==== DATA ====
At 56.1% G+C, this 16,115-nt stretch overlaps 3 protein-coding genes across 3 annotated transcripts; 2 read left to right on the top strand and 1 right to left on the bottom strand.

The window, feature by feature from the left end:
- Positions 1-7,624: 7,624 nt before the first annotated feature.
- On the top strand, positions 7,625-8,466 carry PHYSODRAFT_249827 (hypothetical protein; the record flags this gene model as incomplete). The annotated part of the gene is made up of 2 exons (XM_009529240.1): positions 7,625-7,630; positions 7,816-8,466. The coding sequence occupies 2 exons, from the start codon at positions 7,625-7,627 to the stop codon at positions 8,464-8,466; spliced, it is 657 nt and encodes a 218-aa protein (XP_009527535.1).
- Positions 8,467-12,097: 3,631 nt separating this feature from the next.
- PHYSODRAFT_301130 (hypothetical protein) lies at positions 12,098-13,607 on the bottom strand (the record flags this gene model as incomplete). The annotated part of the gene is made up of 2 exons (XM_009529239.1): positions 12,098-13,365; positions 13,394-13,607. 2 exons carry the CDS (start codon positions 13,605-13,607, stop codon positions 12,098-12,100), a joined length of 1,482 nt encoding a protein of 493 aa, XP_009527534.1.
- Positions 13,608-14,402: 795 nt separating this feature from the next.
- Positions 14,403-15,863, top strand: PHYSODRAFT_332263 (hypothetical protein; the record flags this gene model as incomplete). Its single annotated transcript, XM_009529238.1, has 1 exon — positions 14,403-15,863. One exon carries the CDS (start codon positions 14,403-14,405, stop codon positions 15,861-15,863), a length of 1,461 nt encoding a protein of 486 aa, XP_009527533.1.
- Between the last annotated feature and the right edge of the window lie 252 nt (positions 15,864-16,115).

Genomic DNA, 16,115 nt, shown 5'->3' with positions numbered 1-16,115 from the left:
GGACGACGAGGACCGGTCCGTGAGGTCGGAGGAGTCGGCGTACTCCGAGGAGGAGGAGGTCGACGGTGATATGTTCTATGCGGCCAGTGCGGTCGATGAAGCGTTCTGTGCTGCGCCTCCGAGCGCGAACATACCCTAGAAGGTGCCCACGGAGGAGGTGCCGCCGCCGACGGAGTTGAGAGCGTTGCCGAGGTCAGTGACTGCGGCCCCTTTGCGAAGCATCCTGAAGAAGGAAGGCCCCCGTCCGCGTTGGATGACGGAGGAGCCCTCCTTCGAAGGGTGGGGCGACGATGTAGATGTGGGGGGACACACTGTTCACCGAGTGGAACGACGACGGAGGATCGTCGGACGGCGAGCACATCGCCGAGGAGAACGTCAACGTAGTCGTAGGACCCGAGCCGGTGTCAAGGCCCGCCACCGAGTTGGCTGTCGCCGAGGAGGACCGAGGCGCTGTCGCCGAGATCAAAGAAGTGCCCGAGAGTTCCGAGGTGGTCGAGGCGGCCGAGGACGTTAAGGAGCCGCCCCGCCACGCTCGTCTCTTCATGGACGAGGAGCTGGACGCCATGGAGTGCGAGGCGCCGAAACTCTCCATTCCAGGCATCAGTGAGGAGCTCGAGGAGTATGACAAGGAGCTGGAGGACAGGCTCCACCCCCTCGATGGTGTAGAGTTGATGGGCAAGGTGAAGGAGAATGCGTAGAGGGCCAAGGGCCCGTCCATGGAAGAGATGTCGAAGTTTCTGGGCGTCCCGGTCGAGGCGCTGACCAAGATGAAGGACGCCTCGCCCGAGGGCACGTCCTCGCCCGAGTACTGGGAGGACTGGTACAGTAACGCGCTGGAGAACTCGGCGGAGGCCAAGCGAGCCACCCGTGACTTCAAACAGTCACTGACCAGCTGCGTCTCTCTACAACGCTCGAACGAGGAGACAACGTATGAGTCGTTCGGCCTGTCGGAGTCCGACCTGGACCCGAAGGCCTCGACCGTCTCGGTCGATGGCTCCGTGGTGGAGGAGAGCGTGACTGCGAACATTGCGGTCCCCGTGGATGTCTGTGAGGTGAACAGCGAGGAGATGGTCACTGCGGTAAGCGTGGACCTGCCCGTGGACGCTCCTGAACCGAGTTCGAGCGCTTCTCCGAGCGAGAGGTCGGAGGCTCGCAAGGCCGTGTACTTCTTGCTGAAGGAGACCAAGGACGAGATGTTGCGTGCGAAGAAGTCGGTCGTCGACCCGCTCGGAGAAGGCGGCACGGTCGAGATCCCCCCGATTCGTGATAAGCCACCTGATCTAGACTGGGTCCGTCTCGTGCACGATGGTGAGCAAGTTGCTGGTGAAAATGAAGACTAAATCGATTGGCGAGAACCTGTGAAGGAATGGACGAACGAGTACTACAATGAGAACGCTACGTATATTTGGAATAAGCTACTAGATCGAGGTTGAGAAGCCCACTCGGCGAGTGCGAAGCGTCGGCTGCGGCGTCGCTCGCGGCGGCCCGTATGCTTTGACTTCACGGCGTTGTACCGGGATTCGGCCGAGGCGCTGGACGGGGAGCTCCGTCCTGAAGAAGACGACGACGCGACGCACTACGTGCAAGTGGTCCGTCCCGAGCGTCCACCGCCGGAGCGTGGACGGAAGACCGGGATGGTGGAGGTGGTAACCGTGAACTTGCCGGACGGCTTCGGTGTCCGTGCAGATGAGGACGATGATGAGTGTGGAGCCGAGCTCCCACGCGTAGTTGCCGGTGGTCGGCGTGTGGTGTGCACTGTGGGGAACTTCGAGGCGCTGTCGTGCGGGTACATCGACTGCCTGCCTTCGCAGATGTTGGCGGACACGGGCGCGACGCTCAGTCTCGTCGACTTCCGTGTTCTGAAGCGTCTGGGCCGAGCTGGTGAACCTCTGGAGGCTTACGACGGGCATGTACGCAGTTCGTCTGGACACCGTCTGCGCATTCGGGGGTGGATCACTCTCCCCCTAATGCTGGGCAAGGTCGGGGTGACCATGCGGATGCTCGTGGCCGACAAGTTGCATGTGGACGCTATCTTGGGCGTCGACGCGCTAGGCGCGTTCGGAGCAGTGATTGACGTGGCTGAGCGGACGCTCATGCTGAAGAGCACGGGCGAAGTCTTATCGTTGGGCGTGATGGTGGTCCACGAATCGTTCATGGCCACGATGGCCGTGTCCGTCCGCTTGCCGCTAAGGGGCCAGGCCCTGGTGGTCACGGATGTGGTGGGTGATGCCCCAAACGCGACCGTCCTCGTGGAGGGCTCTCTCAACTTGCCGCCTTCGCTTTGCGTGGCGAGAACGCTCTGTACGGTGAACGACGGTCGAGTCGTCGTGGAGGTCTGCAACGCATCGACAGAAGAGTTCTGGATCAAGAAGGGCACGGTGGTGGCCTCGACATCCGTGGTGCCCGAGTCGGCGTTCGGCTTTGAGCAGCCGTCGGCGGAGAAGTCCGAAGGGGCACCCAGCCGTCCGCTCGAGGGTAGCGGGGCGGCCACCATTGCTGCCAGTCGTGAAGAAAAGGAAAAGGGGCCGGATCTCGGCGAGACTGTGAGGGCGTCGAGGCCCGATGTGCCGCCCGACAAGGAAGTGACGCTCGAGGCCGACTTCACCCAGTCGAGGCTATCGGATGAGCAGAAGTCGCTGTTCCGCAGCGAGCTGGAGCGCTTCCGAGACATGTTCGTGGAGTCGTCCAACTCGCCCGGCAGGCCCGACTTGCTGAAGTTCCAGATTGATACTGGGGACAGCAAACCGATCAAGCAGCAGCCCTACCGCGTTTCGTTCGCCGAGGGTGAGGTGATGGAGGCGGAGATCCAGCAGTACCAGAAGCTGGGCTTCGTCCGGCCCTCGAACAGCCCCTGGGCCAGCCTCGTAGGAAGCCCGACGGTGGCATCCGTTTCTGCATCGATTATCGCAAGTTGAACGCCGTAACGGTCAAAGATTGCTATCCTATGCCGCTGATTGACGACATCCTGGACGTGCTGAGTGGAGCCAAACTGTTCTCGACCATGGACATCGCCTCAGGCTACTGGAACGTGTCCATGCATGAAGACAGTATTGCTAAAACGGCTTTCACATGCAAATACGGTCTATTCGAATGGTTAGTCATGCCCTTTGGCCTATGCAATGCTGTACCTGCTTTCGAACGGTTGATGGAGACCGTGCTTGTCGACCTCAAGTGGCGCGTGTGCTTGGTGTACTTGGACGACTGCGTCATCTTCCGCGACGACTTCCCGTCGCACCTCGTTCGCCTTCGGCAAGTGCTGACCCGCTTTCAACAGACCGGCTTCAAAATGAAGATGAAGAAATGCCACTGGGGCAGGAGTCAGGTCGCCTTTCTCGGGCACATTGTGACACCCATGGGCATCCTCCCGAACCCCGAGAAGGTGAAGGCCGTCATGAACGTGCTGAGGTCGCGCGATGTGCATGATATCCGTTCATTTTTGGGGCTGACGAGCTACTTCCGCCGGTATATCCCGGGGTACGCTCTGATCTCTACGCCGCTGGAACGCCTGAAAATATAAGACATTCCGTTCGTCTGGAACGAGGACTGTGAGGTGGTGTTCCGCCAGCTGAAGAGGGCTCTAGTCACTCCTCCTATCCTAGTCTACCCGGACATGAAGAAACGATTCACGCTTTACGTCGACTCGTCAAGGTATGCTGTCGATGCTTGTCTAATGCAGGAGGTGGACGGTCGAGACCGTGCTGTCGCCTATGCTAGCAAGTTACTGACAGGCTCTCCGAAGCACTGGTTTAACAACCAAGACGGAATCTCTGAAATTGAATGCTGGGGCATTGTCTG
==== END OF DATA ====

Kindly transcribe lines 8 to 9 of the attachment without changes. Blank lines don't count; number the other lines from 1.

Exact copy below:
- Positions 14,403-15,863, top strand: PHYSODRAFT_332263 (hypothetical protein; the record flags this gene model as incomplete). Its single annotated transcript, XM_009529238.1, has 1 exon — positions 14,403-15,863. One exon carries the CDS (start codon positions 14,403-14,405, stop codon positions 15,861-15,863), a length of 1,461 nt encoding a protein of 486 aa, XP_009527533.1.
- Between the last annotated feature and the right edge of the window lie 252 nt (positions 15,864-16,115).